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Report on the Evaluations of the 41st General Election of May 2, 2011

Introduction

Elections Canada conducts studies following each general election so that it can evaluate its effectiveness in administering the election, including the activities and programs it implements during such events.

Following the 41st general election of May 2, 2011, Elections Canada conducted or commissioned 10 major surveys, studies and post-mortems to evaluate the main activities and programs delivered to Canadians.Footnote 1 Over the past decade, efforts have been made to systematize post-election evaluations to allow us to identify trends and thus gain a deeper understanding of the views and challenges facing electors and other stakeholders.

The results from these surveys and studies have been gathered and analyzed, and they are presented in this report in three sections.

Section 1 presents the voters' experience of the election. We examine Canadians' level of awareness of the election and the various options offered to them to cast their ballot. We look at the level of voter participation, the experience of youth and the challenges that electors may have faced in terms of registration, identification or accessibility.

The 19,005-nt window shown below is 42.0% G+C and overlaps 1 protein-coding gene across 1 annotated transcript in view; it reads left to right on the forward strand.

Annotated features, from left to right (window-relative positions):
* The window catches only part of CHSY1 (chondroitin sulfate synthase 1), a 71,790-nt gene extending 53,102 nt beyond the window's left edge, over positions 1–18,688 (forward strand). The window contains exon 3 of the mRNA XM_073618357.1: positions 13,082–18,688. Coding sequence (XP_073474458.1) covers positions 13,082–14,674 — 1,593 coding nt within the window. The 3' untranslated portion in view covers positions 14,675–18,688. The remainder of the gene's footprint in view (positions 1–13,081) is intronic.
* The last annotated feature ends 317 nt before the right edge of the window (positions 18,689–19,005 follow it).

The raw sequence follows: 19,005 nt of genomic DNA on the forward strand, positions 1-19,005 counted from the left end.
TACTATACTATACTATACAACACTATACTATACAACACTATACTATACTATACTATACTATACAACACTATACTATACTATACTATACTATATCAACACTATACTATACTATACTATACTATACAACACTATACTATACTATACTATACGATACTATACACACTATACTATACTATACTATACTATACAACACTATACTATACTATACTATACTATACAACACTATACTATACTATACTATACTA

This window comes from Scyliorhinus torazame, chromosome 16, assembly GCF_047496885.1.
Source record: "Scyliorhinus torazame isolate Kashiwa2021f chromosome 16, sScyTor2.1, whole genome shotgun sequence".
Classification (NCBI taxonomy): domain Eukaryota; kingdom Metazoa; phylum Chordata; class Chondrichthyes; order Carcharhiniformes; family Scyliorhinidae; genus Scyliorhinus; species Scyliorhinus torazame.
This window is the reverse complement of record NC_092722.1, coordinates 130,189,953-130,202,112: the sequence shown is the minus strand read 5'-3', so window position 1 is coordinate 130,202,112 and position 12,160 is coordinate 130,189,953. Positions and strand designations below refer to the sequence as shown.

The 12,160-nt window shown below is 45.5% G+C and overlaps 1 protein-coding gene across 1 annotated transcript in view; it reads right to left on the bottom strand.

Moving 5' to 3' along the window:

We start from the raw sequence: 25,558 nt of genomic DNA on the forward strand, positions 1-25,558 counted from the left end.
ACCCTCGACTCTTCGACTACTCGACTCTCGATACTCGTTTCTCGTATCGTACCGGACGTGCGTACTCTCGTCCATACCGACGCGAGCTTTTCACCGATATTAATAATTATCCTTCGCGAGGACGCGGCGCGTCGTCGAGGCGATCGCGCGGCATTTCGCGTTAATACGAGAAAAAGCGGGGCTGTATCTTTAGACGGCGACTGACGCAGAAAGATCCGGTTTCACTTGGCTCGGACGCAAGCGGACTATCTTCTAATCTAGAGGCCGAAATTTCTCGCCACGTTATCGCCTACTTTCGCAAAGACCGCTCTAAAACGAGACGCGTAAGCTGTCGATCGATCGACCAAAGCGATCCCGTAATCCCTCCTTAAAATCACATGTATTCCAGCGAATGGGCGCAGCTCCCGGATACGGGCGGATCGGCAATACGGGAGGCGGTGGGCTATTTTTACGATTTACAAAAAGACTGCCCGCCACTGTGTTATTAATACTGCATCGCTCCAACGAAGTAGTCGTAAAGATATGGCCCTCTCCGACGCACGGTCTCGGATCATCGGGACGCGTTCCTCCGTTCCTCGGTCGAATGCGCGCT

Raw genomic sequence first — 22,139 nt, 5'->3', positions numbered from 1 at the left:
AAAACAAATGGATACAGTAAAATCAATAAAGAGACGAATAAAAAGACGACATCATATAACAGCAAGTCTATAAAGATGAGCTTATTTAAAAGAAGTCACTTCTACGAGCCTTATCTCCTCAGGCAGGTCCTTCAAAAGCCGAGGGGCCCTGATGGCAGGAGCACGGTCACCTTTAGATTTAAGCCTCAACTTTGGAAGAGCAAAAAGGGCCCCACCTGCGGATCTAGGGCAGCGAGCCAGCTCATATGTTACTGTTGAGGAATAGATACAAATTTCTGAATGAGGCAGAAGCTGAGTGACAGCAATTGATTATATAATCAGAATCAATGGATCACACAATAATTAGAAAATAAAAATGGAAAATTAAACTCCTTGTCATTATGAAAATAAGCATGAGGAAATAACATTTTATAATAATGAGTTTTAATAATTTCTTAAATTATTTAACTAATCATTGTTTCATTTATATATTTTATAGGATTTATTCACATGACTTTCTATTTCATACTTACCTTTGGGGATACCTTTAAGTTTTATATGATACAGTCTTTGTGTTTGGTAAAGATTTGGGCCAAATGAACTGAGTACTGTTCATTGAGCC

Section 2 presents the experience of the candidates during the election. We look at the challenges they faced during the nomination process and in appointing official agents, and we evaluate their overall satisfaction with the support provided by Elections Canada.

Section 3 presents the conclusions drawn from our analysis of the agency's performance in administering the election. In particular, we explore the level of preparedness of Elections Canada to conduct the 41st general election, the quality of the voters lists and the registration process. We also look at the conduct of the actual vote and the management of polling sites, the use of technology and its impact, and the mechanisms used to address complaints.

The evaluations conducted following the 41st general election make it possible to improve the quality of services offered to Canadians. They are also used to develop recommendations on various administrative aspects. This report is thus one of many that the Chief Electoral Officer will present to Parliament in due course with a view to improving the administration of the Canada Elections Act.


Footnote 1 Information about the surveys, studies and post-mortems used to produce this evaluation report is provided in Appendix 1.